To transform items to a new registration, you must first define some of the Navigator points at the first registration as registration points. You do this by selecting the 'Registration point' checkbox and, if necessary, specifying a point number as well for each of the relevant points. (Registration point numbers will increment automatically.) After you have gone to a new registration, you then move the stage to the same positions, add a new Navigator point at each, and identify each point as a registration point with the same number as in the first registration. Once you have identified a set of corresponding points in this way, select a menu entry to transform the items from the first registration to the new one. The program will find a transformation whose complexity depends on the number of registration points available. Just a shift will be found with 1 point, a rotation and shift with 2 points, rotation, scaling, and shift with 3 or 4 points, or a full linear transformation including stretching with 5 points. All items except the registration points will then be transformed and associated with the new registration. (The registration points are left behind to allow the data to be transformed back if necessary.) If you just need to adjust by a shift after removing and replacing the holder or after moving the stage around a lot, you can use just one registration point, or use the 'Shift to Marker' approach described above.
A Step-by-Step Procedure for Mapping
A suggested procedure for using the Navigator for mapping would be:
It is also possible to capture a series of intermediate mag maps or montages into a separate file for each. The procedure would be slightly different for steps 4 and 5:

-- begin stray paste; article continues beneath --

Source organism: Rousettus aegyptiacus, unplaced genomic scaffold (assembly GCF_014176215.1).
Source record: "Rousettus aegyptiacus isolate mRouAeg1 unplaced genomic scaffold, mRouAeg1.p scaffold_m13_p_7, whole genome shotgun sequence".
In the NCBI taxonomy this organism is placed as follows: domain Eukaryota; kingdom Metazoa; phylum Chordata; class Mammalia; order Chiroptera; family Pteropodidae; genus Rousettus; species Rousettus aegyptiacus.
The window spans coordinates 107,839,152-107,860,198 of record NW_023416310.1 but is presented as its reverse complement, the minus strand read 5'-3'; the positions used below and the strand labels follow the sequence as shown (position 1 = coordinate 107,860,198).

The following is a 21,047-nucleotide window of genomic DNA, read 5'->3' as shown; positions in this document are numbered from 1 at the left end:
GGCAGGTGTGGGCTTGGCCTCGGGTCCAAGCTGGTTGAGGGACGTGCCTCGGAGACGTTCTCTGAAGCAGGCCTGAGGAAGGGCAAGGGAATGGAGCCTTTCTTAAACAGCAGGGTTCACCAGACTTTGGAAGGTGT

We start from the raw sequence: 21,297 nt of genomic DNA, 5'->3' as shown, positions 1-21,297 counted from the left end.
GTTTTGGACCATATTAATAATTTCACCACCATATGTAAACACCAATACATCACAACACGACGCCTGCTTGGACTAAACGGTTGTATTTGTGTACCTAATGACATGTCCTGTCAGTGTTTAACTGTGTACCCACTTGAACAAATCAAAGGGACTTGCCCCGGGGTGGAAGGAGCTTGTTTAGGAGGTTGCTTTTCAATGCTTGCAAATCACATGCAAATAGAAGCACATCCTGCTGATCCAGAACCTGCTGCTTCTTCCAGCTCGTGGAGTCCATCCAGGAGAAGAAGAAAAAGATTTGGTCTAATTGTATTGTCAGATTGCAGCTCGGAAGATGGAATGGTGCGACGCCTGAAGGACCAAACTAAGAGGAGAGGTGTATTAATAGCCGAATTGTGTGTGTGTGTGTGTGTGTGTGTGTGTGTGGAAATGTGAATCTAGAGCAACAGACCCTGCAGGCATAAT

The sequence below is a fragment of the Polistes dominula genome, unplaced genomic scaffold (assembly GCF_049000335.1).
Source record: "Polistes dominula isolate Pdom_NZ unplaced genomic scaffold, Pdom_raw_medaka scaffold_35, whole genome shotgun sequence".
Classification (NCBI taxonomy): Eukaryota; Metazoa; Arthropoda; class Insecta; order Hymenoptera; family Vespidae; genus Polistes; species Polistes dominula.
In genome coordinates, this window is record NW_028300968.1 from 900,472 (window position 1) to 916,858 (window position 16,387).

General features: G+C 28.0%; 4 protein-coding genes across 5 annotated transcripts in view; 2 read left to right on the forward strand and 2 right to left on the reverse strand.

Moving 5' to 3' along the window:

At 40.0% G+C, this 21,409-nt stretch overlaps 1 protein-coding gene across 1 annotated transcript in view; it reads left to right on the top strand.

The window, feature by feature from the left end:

4. At one of the locations of interest, draw a polygon
around the area desired for a medium-mag map and select 'Acquire'. Go to the
intermediate mag and select 'New file at item'. In the little dialog that
comes up, select to make a montage and fit it to the polygon.
5. Mark all of the other desired locations with a series of points. For each one, turn on 'Acquire', then select 'New file at item'. Each new file will inherit the properties of the polygon montage.
If you need to have a different polygon at each location, such as when capturing from a curving ribbon of sections, then this will require a different montage file for each location. At each location, draw a polygon, select 'Acquire' then 'New file at item', and then go through the sequence for fitting a polygon to the montage.
Finding Points after Grid Rotation
If you want to find corresponding points after rotating a grid by 90 degrees, you could use the following procedure: